Although the farm animals (and mini go-carts) were great fun, our real goal was to see the fantastic view of the Kirishima volcano.
Karakunidake is the tallest peak of the Kirishima volcanic complex while Ohachi is the site of Kirishima’s largest recorded historical eruption. According to the guidebook, the younger cones in the Kirishima volcanic complex have erupted repeatedly since the Pleistocene (starting about 300 thousand years ago). The most recent eruption occurred in January, 2011, at Shinmoedake volcano. It was a violent eruption that ejected pyroclastic materials (pumice, ash, bombs) and formed a lava dome. The guidebook describes shock waves that shattered windows in the nearby Kirishima city.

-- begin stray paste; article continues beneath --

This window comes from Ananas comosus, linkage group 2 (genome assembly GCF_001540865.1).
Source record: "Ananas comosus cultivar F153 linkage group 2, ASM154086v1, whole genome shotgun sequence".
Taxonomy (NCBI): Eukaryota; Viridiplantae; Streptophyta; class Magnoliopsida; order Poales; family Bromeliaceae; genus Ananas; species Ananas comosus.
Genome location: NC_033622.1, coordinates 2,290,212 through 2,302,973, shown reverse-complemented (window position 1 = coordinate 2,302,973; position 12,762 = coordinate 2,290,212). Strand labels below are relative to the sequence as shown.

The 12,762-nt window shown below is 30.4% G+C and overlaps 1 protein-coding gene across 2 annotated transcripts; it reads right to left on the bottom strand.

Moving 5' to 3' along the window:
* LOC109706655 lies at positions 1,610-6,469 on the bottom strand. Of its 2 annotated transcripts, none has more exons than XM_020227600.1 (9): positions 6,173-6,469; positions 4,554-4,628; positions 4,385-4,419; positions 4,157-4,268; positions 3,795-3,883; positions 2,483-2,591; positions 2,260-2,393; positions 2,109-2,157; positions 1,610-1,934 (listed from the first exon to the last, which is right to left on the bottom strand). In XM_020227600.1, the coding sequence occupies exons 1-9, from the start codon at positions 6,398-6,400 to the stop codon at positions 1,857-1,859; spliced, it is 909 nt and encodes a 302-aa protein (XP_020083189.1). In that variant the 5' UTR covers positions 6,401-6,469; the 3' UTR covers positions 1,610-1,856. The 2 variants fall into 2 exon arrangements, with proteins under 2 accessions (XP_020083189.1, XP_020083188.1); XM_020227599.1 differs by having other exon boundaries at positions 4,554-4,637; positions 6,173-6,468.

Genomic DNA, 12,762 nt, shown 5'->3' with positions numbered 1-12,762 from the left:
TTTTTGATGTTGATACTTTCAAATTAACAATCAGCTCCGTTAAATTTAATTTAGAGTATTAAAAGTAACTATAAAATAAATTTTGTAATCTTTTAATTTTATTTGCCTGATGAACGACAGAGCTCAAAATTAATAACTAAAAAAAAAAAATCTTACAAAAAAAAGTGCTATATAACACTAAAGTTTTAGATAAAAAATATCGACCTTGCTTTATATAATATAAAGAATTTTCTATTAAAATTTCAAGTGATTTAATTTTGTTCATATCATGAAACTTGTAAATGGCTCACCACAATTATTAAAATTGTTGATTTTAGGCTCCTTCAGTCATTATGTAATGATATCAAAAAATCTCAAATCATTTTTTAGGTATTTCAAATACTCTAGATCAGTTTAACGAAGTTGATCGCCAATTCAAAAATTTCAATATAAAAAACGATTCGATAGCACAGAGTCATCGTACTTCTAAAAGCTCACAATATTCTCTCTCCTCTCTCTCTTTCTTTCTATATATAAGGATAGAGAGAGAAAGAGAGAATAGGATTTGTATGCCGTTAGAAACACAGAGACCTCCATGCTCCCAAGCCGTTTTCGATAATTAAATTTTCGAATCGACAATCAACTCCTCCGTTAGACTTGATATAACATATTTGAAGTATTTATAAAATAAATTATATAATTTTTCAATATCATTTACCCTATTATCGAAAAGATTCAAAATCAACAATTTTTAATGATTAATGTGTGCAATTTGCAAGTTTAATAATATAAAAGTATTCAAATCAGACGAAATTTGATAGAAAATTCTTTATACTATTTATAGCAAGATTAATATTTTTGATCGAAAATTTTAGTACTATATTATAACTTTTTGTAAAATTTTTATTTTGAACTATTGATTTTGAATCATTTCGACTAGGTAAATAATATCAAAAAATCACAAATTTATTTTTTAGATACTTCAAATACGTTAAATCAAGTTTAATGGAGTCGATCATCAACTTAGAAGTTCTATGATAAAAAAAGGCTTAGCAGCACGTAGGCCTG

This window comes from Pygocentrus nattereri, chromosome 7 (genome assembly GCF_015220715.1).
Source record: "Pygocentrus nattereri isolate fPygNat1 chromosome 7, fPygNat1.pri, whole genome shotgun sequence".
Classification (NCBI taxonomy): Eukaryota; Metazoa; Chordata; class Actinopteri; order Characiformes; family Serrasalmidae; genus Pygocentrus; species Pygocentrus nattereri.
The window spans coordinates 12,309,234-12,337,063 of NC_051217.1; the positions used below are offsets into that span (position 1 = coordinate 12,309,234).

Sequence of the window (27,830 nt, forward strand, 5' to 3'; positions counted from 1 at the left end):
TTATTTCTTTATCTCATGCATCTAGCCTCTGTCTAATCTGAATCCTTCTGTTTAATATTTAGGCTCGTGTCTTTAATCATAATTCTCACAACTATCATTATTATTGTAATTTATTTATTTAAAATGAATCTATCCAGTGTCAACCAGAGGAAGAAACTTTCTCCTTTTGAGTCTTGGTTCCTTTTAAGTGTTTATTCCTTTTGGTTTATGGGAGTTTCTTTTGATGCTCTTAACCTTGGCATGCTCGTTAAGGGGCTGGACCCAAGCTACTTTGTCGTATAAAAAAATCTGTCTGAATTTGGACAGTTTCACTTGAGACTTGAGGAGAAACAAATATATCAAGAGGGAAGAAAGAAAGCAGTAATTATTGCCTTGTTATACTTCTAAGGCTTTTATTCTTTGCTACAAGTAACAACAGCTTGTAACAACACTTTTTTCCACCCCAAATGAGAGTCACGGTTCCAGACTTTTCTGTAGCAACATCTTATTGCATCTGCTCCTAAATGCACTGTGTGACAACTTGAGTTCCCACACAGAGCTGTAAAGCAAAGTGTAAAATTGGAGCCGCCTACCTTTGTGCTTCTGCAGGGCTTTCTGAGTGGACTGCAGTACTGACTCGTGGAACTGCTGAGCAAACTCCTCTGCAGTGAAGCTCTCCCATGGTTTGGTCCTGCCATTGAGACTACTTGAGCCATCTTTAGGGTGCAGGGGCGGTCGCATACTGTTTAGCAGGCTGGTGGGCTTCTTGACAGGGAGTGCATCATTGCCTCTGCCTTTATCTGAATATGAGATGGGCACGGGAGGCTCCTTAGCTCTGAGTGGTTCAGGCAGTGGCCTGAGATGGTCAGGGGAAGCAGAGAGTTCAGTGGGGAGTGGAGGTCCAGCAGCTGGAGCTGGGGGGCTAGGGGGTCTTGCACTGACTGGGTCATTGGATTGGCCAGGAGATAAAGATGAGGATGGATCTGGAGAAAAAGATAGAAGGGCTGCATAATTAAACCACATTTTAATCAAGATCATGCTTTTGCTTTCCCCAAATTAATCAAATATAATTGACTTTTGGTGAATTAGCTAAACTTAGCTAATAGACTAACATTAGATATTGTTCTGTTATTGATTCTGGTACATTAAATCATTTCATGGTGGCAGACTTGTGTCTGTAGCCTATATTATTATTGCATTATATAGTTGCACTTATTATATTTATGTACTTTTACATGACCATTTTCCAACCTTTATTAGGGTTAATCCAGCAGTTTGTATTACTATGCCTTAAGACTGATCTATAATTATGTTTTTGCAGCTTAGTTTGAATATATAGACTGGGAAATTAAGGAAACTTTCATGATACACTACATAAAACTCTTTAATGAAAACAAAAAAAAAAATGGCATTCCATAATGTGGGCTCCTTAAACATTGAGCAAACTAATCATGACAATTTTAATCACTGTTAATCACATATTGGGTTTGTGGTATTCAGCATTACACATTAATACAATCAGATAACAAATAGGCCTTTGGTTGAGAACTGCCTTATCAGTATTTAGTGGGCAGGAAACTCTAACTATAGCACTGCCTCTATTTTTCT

The triangular peak of Takachihonomine is famous for it’s role in a Shinto myth. It’s the location where Ninigi-no-Mikoto, the grandson of the sun goddess Amaterasu, descended from heaven to rule the earth.
Originally built in the 6th century, volcanic eruptions have destroyed the shrine multiple times. The current structure was built nearly 300 years ago.
In the Kirishima area, volcanoes play an important role in mythology and the presence of fertile farmland. I can’t think of a better place to observe the interaction between culture and volcanoes.